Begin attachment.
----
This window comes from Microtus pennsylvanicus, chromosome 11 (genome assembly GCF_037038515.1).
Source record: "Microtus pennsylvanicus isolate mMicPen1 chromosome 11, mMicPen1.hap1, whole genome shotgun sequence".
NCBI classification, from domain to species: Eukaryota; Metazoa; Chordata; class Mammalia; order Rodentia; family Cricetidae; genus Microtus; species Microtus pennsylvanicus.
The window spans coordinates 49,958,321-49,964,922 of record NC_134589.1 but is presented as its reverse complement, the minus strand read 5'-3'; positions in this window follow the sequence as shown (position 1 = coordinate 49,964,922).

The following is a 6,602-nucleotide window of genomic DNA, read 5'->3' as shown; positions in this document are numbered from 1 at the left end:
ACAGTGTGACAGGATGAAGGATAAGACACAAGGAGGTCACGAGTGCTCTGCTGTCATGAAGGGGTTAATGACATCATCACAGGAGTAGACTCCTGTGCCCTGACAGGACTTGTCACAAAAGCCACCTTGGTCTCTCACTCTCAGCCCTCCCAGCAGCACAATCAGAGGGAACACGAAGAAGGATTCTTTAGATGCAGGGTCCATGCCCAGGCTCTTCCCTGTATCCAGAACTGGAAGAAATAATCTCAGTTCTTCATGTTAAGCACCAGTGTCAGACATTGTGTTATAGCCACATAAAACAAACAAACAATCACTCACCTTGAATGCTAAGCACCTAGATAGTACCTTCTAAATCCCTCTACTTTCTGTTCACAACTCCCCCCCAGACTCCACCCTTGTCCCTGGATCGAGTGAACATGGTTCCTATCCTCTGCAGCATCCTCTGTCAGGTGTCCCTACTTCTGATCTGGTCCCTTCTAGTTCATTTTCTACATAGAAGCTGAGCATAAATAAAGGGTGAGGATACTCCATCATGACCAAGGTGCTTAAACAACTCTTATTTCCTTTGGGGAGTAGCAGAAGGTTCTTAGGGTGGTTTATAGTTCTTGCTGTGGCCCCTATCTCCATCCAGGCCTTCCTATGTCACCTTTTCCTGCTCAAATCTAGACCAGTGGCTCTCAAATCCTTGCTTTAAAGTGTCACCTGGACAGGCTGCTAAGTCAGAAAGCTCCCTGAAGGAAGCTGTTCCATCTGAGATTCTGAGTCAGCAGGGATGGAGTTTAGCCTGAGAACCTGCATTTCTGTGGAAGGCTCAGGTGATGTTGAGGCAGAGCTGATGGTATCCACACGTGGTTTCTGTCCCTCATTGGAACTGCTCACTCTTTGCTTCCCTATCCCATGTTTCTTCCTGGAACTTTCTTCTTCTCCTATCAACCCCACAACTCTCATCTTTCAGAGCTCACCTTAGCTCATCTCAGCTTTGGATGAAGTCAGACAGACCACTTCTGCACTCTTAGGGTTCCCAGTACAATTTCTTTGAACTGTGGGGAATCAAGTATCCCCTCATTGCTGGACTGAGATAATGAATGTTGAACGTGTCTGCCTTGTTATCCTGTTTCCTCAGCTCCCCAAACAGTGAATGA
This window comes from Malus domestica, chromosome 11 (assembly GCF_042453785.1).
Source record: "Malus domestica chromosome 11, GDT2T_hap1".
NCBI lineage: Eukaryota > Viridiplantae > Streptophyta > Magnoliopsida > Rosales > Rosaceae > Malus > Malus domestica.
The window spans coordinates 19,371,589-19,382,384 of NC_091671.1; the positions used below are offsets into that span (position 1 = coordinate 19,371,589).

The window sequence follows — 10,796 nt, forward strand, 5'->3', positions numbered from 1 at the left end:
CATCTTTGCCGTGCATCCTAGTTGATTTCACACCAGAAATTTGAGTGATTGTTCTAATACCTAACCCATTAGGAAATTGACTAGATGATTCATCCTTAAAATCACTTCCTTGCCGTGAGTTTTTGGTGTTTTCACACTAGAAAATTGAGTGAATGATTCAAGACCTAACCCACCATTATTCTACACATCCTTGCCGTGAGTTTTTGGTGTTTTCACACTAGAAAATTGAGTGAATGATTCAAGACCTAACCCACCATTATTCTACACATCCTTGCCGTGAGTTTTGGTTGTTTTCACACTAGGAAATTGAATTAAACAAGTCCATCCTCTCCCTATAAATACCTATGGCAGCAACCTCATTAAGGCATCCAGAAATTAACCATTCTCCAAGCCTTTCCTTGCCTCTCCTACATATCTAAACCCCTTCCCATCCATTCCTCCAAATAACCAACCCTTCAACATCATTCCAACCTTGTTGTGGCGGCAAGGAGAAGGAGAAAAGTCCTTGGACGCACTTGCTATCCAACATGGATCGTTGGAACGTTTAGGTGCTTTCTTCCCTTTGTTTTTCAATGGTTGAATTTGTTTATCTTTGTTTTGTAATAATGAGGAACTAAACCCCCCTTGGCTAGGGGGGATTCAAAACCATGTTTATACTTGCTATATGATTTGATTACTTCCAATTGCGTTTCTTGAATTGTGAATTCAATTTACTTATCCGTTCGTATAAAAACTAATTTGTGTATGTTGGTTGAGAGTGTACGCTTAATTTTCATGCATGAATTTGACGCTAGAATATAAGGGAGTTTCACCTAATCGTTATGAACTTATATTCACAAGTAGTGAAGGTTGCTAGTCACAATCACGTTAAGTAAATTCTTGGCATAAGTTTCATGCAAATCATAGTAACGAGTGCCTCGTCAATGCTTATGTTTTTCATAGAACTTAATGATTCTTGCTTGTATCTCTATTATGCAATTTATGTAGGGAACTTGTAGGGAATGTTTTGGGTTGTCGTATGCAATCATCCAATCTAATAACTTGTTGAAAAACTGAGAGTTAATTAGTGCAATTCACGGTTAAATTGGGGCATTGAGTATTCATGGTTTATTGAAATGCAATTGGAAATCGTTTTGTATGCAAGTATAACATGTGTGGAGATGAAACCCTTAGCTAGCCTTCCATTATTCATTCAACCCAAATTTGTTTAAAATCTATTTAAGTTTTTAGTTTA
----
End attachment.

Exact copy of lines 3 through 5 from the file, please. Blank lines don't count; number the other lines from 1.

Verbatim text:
NCBI classification, from domain to species: Eukaryota; Metazoa; Chordata; class Mammalia; order Rodentia; family Cricetidae; genus Microtus; species Microtus pennsylvanicus.
The window spans coordinates 49,958,321-49,964,922 of record NC_134589.1 but is presented as its reverse complement, the minus strand read 5'-3'; positions in this window follow the sequence as shown (position 1 = coordinate 49,964,922).

The following is a 6,602-nucleotide window of genomic DNA, read 5'->3' as shown; positions in this document are numbered from 1 at the left end: